The standard makes the defined data much more user friendly for existing fleet management software. "Contractors will be free to choose a software product that best meets their needs," says McGough. "This will give them not only the ability to manage repairs and maintenance in one place, but also look at things like utilization, run time and operating costs across mixed fleets with up to the minute data. The standard also has a real side benefit for software vendors in that, going forward, it will simplify the task of maintaining integration with equipment manufacturers' data."
It has proven a win-win for both customers and suppliers. "As a software vendor focused on the heavy equipment industry, it was a no-brainer," says McGough. "We wanted to give our customers the opportunity to take advantage of the telematics data provided by all of their manufacturers and use it to help them build a world-class fleet."
How it works
Under the standard, each telematics provider retrieves the data from the machine and stores it on their server.
"There are a host of differences in the way they get the data from the machine to the telematics provider's server," says Crail. "Once they get that data on the server, that's when they are able to provide a common measure.
"The standard comes into play after the data is transmitted from the machine to the provider's server," he continues. "The telematics provider stores it on its server and the end user uses an Application Product Interface (API) that is developed in house, or they hire a developer to write one for them. It is a really simple API. It is a couple days' programming in most cases."
The API basically places a call to the server of each telematics provider. "The server's address provides credentials to verify which fleet is asking for its ration," says Crail. "Once the verification takes place, the provider's system provides a snapshot of the fleet with the most recent reading for each field in the standard. Where the standard comes into play is the response from the server back to the end user's API in an XML document following the schema that was defined by the standard."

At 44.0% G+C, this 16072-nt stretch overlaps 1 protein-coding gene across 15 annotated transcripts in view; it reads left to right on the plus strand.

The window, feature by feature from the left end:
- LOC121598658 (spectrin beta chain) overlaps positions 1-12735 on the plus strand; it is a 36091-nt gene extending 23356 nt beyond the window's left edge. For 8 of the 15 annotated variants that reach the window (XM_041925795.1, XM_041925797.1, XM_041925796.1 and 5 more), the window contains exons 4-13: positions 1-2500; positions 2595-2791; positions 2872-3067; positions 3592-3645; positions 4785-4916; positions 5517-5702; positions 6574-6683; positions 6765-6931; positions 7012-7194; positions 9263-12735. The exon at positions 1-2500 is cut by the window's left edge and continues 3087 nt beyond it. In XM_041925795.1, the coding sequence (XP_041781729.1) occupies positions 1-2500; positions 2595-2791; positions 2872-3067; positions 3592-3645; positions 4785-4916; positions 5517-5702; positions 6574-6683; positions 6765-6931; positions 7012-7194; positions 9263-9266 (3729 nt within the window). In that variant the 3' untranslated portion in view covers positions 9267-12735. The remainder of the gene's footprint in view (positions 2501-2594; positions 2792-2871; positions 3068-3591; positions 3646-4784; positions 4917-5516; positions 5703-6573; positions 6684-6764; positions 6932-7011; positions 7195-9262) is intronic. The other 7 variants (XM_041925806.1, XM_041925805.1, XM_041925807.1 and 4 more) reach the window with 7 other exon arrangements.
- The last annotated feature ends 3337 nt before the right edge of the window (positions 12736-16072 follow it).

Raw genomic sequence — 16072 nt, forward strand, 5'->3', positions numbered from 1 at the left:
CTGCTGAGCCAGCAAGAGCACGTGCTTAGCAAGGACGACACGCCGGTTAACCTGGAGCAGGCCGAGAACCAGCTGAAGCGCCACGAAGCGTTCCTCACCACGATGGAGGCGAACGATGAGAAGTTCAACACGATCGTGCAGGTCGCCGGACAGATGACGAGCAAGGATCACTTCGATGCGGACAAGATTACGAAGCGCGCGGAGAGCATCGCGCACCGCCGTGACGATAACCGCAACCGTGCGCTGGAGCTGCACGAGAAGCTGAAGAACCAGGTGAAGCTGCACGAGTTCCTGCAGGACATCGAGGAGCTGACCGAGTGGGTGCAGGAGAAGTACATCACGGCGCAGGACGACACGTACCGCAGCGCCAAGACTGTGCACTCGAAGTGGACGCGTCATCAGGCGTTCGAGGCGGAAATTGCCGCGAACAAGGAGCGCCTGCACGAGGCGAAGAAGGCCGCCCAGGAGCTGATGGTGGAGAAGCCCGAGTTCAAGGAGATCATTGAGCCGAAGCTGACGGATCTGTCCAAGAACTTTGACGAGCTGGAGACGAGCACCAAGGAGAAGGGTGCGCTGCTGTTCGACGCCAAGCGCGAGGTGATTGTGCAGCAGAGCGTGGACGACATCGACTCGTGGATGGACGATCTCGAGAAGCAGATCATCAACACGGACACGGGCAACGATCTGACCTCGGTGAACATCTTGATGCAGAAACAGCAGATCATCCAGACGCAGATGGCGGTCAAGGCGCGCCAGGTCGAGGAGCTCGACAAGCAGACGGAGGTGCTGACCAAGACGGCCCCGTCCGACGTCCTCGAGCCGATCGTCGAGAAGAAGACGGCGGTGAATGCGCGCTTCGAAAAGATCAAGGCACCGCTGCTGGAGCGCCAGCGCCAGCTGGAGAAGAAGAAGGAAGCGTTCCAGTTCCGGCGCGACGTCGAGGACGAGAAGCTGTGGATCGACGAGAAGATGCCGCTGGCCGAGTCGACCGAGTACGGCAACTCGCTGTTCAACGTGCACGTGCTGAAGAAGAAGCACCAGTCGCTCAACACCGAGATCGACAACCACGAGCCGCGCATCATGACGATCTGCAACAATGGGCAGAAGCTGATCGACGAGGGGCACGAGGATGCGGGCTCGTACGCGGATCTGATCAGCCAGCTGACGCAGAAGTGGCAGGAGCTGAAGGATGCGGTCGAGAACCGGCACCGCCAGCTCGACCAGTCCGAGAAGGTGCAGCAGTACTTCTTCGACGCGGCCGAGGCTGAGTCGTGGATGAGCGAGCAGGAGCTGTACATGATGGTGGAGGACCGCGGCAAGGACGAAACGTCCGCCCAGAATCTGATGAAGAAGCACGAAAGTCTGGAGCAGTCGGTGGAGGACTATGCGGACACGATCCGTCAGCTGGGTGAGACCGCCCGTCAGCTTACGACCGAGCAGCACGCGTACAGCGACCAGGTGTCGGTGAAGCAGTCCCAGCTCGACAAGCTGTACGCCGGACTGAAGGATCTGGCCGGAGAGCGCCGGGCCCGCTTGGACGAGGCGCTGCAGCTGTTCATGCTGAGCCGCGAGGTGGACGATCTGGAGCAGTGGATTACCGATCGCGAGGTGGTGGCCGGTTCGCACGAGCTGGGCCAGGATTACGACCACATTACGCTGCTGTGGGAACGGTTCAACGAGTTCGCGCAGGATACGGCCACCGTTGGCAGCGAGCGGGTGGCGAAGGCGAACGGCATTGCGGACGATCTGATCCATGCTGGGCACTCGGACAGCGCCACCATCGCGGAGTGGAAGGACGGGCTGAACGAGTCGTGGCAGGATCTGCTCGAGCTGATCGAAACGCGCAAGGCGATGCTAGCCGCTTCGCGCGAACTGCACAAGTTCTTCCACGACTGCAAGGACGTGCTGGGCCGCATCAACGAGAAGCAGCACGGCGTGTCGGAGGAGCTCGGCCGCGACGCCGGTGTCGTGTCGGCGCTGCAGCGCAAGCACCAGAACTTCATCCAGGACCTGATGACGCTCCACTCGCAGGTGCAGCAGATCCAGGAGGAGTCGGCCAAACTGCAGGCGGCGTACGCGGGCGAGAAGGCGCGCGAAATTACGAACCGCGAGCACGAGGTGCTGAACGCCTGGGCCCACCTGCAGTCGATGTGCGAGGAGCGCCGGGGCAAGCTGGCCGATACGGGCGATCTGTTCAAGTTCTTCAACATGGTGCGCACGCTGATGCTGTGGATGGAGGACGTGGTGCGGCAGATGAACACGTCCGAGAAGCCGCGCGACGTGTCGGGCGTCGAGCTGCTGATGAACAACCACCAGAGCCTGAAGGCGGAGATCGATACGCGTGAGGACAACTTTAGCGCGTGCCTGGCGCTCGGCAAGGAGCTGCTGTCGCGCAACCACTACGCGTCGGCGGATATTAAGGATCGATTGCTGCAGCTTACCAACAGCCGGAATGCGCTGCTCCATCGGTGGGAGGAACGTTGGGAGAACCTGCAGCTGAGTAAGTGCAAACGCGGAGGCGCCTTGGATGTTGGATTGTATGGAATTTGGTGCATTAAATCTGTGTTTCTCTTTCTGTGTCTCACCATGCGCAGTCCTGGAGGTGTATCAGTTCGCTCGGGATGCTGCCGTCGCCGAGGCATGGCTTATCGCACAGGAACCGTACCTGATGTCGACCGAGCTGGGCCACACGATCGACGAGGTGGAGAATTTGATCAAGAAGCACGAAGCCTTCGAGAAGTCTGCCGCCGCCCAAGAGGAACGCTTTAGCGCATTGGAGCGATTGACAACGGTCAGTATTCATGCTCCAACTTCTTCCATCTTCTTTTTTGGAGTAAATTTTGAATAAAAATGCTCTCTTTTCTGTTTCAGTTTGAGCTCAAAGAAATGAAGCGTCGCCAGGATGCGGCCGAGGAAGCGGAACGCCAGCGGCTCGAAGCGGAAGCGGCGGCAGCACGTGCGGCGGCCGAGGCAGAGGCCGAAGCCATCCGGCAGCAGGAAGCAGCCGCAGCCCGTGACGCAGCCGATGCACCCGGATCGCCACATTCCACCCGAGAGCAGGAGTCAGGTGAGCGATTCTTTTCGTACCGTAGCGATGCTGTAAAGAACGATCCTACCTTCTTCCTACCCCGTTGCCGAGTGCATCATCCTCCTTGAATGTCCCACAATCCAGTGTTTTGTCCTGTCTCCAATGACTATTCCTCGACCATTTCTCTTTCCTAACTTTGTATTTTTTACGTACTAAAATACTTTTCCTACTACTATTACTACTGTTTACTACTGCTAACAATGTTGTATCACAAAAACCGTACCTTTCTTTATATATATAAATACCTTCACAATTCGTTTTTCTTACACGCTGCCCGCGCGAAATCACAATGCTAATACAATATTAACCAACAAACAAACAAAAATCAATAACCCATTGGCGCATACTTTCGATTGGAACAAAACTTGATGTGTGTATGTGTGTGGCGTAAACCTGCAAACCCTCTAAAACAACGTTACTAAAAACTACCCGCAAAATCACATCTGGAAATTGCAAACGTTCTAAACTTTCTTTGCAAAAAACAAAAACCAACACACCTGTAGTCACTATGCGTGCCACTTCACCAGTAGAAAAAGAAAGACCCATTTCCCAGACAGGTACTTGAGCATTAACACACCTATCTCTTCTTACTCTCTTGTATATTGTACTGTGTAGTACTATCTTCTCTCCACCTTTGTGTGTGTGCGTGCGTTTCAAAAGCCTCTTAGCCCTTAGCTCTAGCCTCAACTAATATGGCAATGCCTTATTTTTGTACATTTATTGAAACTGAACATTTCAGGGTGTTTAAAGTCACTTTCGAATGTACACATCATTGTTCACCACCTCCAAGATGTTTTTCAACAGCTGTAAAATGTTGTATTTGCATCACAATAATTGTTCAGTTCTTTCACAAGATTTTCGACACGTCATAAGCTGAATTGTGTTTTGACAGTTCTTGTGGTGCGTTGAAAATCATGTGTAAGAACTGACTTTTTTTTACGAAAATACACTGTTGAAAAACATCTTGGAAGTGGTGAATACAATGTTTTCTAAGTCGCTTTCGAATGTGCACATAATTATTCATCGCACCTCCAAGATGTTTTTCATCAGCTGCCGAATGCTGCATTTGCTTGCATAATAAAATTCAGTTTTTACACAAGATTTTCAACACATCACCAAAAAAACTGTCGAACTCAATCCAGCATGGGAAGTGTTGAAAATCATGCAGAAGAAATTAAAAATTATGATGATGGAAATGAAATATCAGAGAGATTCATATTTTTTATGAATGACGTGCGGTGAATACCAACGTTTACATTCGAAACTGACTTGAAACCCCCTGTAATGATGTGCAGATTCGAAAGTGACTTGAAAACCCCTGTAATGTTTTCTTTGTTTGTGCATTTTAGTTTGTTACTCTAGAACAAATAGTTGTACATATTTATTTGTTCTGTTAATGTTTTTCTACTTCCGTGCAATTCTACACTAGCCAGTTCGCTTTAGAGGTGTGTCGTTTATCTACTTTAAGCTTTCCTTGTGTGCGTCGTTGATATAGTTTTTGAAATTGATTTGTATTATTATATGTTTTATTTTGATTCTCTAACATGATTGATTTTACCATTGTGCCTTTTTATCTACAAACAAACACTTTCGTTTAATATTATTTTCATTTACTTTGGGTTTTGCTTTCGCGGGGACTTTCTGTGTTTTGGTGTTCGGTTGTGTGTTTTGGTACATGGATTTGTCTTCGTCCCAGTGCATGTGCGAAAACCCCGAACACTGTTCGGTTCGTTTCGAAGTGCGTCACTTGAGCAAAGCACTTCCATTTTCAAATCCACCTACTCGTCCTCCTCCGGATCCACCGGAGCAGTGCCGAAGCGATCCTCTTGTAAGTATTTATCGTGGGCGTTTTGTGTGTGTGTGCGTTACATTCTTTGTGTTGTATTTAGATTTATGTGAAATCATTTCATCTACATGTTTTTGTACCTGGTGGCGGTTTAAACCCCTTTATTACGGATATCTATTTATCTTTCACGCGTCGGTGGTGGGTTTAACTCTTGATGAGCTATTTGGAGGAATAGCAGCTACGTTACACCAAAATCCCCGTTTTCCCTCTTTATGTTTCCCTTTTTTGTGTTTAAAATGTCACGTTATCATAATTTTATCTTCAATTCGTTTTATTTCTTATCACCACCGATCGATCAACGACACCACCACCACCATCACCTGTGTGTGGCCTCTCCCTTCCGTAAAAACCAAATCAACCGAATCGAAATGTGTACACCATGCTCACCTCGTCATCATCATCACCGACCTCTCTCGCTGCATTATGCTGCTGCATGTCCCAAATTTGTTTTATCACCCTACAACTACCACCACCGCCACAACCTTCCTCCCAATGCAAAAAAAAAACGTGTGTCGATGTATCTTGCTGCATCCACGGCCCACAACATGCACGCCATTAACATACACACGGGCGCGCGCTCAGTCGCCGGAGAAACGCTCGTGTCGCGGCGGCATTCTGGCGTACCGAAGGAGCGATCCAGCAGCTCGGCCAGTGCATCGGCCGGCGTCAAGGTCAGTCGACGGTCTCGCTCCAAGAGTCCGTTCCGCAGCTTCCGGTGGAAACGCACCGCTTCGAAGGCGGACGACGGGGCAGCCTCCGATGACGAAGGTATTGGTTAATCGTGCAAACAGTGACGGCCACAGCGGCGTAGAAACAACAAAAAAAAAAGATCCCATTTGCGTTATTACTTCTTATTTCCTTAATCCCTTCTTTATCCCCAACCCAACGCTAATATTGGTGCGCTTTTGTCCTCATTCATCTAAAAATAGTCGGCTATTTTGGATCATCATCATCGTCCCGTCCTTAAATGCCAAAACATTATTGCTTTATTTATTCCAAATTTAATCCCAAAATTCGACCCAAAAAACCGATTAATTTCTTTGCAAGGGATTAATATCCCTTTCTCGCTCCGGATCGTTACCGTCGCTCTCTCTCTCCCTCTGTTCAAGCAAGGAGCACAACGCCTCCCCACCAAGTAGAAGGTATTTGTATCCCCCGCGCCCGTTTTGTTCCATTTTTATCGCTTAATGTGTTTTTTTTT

One API can retrieve the defined data fields from any participating telematics provider. The API is customized simply due to the variety of fleet management software in use. Once the API is written for your specific software, communication problems should become a non-issue.
The result is greater fleet management efficiency. "The AEMP Telematics Standard enables easier, more accurate and quicker flow of machine data into asset management systems," says Redd. "The standard allows fleet managers to import key information in a common format using a common process into whatever system(s) they are using to manage their business. This reduces and, in some cases, eliminates the inefficiencies of having to work across multiple OEM and third-party systems to manage an entire fleet of assets."
No legacy left behind
Thanks to the standard, there are no legacy issues to worry about with existing telemetrics hardware.
"There is no affect on the hardware whatsoever," says Crail. "It is at the server level that the provider is going to present the data in the correct format... That is why we wanted this approach. It is a pretty expensive proposition to walk out and decide 'today I am going to equip my entire fleet with telematic devices'." It becomes critical to utilize the investment in telematics that you have already made.
Under the standard, you are now able to track all of your equipment with your existing fleet management software. This includes units with telematics devices from various manufacturers, as well as those not equipped with telematics devices.
"By using the telematics standard to import the data, you are still using the same management reports that you have been using to run your fleet," says Crail. "You are just adding a more accurate, more timely data input stream for the machines that happen to have the telematics devices. Those can coexist with the legacy machines where they are still being recorded by pen and paper or fax."
You can also keep running the same reports. "We don't have to go outside of our existing system into a separate world to report on telematics equipment and then go back and report separately on the legacy machines," says Crail.
Of course, OEM systems are still necessary for advanced features. "The AEMP Telematics Standard encompasses only the basic subset of information that is common to all vendors," says McGough. "There will always be certain aspects of the data that are unique and proprietary to each manufacturer. These may require using specific software or web access to receive this information. However, this new standard makes that the exception rather than the rule. It is definitely a step in the right direction."